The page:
Will The Second Engine Start Automatically?

Will The Second Engine Fire Up Automatically?

  • Yes

    Votes: 0 0.0%
  • No Way

    Votes: 0 0.0%
  • I don't Think So

    Votes: 0 0.0%

  • Total voters
    2

5-7HEAVEN

Well-Known Member
Aug 2, 2008
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Hello. I'm throwing this out into the universe, hoping someone has had a similar problem and solved it. I'm installing two Tanaka 47R engines on my 7-speed bike. Each has its own identical chain drive, sprockets and 5:1 reduction gearboxes. Gearboxes bolt onto each engine and have 11-tooth sprockets. They each chain to separate 72-tooth driven sprockets at the bike's bottom bracket. All three sprockets at the bottom bracket spin on a freewheel, and a single 24-tooth chainring sprocket drives the 14t-28t rear cassette.

The bike hasn't run yet. Being that each gearbox has a clutch, I figured that would keep both engines to run separately, with their individual throttles.

Twin engines CAN run independently of each other. I know this, because I built a cruiser with an engine on each tire(friction drive.)Their throttles need not be synchronized.
It's like two football players pushing a small car. One guy's using all his might, and the other player's faking it and just has his hands on the car.

It was a given that both engines' drivetrain would be spinning, even if I chose to fire up just one engine. I figured since they both have clutches which engage at about 1500rpm, the dead engine wouldn't be spinning its own clutch.

Knowing that both engines' drive trains would be turning, an engine speed of 3000rpm will have the rpms reduced by the time it gets to bottom bracket. The engine spins at 3000rpm. Its gearbox reduces it to 600 rpm. The 72t/11t further drops the revs to 92rpm.

Then something odd happens. The 92rpm from the bottom bracket now spins the non-running engine's gears. From 92rpm, it rises to 600rpm at the gearbox's shaft.....then spins that clutch and compounds(not reduces) the revolutions to 3000rpm at the dead engine's clutch!

Talk about the tail wagging the dog! LOL!

So the dead engine's clutch spins to 3000rpm, engages the engine and fires it up, if the ignition switch is on!

My question is.....do you think this will happen? I can't install 5000rpm clutch springs on the dormant engine. Then I wouldn't be able to run both engines at low speed.

Eventually, I'll find out, when the bike's done and running. I'd like to know now, if possible.

Thoughts?
 
Last edited:

kaneto

Member
Jun 6, 2016
32
1
8
Bulgaria
...

So the dead engine's clutch spins to 3000rpm, engages the engine and fires it up, if the ignition switch is on!
...
Did that actually happened or you are just wondering if it could happen?
It seems really unlikely to me. Even if the freewheel somehow get seized and starts to spin the clutch it should only spin the clutch bell and not the shoes, so the clutch shouldn't be able to engage on it's own.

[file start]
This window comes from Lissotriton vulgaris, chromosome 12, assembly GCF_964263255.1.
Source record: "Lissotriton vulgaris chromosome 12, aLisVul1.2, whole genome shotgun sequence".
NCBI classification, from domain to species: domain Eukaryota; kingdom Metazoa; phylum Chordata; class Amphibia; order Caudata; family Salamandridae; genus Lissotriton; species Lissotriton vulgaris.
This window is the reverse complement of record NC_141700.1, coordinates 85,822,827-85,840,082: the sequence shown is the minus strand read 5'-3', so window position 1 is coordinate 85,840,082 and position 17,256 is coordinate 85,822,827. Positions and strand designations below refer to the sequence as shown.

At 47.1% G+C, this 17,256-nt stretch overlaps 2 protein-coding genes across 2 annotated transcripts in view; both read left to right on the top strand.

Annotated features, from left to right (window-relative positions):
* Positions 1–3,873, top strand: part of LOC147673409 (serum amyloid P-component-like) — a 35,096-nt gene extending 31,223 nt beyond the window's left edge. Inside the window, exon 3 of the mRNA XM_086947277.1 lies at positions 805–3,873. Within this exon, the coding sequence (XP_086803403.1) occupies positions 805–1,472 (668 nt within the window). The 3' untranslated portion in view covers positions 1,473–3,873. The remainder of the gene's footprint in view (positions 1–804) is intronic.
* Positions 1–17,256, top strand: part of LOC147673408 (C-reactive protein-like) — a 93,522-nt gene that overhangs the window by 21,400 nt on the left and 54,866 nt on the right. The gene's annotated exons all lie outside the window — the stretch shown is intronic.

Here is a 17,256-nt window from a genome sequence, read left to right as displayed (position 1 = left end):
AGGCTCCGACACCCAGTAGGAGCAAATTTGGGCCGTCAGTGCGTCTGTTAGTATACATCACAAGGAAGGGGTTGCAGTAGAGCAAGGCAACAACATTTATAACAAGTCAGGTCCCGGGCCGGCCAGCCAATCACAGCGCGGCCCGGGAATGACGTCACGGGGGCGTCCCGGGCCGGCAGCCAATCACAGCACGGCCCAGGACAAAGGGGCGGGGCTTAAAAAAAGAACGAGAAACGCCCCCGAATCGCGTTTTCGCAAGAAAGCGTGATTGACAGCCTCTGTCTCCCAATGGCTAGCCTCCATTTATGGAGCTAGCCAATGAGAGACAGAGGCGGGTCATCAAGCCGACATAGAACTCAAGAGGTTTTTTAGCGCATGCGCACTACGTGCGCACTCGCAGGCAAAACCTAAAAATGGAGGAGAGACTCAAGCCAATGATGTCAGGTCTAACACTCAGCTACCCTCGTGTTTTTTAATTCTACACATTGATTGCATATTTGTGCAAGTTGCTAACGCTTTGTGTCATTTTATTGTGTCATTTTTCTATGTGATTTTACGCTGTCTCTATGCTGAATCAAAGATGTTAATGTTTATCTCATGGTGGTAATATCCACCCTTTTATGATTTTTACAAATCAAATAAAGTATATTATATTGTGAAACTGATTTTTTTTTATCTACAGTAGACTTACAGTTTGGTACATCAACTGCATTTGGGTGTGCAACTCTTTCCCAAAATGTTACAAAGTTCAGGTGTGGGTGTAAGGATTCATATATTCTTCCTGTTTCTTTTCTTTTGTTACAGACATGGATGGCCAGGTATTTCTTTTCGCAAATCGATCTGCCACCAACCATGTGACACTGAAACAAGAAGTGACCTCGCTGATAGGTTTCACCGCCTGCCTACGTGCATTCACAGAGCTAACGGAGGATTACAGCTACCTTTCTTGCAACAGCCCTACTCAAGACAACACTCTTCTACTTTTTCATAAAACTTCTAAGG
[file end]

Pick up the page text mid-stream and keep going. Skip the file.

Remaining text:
5-7HEAVEN

Well-Known Member
Aug 2, 2008
2,525
136
63
Thanks for responding.
Yeah, a few guys from another website agreed with you.
No, it didn't happen. I was wondering if it would.
 

MEASURE TWICE

Well-Known Member
Jul 13, 2010
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The only thing I thought of but it is not something you questioned on specifically. Say both engines were running and then you shut one off. If you were moving, then the stopped ignition on one engine may just stay with shoes locked to the bell on that engine and be an engine brake. This would be the case till you stop moving or go slowly. I use my off road bike with centrifugal clutch purposely to engine brake, but with the ignition on. At idle it releases the shoes. If I want to coast without engine braking just slowing enough releases the shoes from the drum.

Double engine braking could really help slow you down if it can be controlled.
 

5-7HEAVEN

Well-Known Member
Aug 2, 2008
2,525
136
63
How are you, MEASURE TWICE! It's been years!
I've never experienced engine braking ,but I only played with engines 47cc's or less.
I imagine that clutch springs normally contract at idle or with engine off, thereby disengaging the engine from the drivetrain.
 

MEASURE TWICE

Well-Known Member
Jul 13, 2010
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How are you, MEASURE TWICE! It's been years!
I've never experienced engine braking ,but I only played with engines 47cc's or less.
I imagine that clutch springs normally contract at idle or with engine off, thereby disengaging the engine from the drivetrain.
Getting by now!
There are times that hills so steep I can't keep the engine braking going like a hand lever clutch at idle. I usually just shut the engine off and hold on the brakes, trying not to slip on gravel over hard pack dirt roads. It also gives me indication of how at least part of my drive train is since engine noise is gone.